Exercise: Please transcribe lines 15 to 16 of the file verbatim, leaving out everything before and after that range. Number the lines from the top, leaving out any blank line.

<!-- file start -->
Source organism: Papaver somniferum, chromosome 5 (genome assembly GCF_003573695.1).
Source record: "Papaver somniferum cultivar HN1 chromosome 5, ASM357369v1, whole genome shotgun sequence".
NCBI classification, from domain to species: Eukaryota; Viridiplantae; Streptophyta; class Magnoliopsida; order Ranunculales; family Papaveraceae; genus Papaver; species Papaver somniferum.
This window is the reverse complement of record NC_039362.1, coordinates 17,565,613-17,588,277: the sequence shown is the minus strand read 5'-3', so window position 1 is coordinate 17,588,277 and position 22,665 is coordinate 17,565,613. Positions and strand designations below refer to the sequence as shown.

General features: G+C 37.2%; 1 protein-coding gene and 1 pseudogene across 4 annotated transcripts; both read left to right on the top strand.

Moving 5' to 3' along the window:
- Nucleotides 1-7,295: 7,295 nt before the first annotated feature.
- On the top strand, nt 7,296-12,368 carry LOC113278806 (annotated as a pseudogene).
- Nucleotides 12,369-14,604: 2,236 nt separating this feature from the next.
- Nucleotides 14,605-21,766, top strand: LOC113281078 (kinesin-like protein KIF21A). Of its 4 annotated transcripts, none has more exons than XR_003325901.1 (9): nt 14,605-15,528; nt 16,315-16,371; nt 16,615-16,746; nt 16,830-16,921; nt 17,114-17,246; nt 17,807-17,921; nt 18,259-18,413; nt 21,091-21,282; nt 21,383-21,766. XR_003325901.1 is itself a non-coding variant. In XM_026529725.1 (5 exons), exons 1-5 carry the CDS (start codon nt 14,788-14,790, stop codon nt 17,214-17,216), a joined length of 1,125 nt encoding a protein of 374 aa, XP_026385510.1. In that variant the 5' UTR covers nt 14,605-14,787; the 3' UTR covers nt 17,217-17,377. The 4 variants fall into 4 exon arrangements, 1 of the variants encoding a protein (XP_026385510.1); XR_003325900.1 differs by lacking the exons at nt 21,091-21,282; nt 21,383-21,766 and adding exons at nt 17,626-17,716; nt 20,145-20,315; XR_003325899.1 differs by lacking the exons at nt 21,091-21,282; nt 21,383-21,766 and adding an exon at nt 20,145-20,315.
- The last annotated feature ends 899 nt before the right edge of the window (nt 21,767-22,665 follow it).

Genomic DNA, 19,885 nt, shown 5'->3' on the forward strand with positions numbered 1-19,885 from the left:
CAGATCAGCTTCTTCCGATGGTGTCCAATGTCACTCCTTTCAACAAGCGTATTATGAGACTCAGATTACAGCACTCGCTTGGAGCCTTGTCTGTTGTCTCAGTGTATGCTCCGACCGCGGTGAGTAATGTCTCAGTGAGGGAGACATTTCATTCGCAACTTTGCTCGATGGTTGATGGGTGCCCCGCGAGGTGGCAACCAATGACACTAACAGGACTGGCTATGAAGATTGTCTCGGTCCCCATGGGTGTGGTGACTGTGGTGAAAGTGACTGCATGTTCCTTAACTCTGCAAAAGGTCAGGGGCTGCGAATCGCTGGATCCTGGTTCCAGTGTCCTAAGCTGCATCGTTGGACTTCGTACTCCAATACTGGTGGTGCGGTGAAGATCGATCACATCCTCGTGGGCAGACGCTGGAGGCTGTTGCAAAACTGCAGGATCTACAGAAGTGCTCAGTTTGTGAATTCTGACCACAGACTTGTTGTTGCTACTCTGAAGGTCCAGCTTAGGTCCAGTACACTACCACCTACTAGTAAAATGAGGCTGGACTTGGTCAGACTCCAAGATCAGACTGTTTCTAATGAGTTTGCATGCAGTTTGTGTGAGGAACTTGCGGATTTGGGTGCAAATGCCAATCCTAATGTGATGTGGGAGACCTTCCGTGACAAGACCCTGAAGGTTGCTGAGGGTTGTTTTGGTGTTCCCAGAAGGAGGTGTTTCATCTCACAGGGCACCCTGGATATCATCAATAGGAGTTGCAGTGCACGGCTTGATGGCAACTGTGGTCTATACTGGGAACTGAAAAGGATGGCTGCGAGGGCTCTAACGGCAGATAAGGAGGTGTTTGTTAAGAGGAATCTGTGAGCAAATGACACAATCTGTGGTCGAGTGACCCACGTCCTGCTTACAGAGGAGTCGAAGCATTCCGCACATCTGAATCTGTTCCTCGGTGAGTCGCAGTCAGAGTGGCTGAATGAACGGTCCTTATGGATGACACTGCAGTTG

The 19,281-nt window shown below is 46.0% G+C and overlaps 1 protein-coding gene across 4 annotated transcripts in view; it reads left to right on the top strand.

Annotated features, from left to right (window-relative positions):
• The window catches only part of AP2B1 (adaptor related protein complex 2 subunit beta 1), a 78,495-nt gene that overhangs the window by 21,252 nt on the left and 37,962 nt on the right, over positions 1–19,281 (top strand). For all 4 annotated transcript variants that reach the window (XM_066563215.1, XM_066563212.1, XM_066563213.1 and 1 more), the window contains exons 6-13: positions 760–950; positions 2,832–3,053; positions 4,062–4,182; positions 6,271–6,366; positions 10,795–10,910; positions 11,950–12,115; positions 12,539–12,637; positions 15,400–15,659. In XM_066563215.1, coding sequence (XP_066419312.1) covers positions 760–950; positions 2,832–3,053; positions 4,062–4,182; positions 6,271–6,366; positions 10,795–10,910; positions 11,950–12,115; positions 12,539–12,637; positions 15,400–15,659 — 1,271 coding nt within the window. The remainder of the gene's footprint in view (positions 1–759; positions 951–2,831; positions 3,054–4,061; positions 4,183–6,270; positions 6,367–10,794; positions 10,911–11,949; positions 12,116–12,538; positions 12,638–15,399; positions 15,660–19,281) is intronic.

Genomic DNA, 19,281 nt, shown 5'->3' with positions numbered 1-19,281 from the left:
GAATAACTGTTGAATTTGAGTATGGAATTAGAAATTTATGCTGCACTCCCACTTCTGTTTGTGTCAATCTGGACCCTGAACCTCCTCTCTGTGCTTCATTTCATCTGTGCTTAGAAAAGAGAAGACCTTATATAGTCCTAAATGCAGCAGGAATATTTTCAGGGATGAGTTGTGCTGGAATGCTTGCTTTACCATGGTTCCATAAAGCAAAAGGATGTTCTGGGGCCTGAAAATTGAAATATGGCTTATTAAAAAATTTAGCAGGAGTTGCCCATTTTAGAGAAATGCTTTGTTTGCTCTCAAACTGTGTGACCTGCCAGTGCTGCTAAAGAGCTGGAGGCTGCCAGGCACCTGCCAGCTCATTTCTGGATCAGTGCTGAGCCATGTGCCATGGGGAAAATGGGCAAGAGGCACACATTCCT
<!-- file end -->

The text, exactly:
Annotated features, from left to right (window-relative positions):
• The window catches only part of AP2B1 (adaptor related protein complex 2 subunit beta 1), a 78,495-nt gene that overhangs the window by 21,252 nt on the left and 37,962 nt on the right, over positions 1–19,281 (top strand). For all 4 annotated transcript variants that reach the window (XM_066563215.1, XM_066563212.1, XM_066563213.1 and 1 more), the window contains exons 6-13: positions 760–950; positions 2,832–3,053; positions 4,062–4,182; positions 6,271–6,366; positions 10,795–10,910; positions 11,950–12,115; positions 12,539–12,637; positions 15,400–15,659. In XM_066563215.1, coding sequence (XP_066419312.1) covers positions 760–950; positions 2,832–3,053; positions 4,062–4,182; positions 6,271–6,366; positions 10,795–10,910; positions 11,950–12,115; positions 12,539–12,637; positions 15,400–15,659 — 1,271 coding nt within the window. The remainder of the gene's footprint in view (positions 1–759; positions 951–2,831; positions 3,054–4,061; positions 4,183–6,270; positions 6,367–10,794; positions 10,911–11,949; positions 12,116–12,538; positions 12,638–15,399; positions 15,660–19,281) is intronic.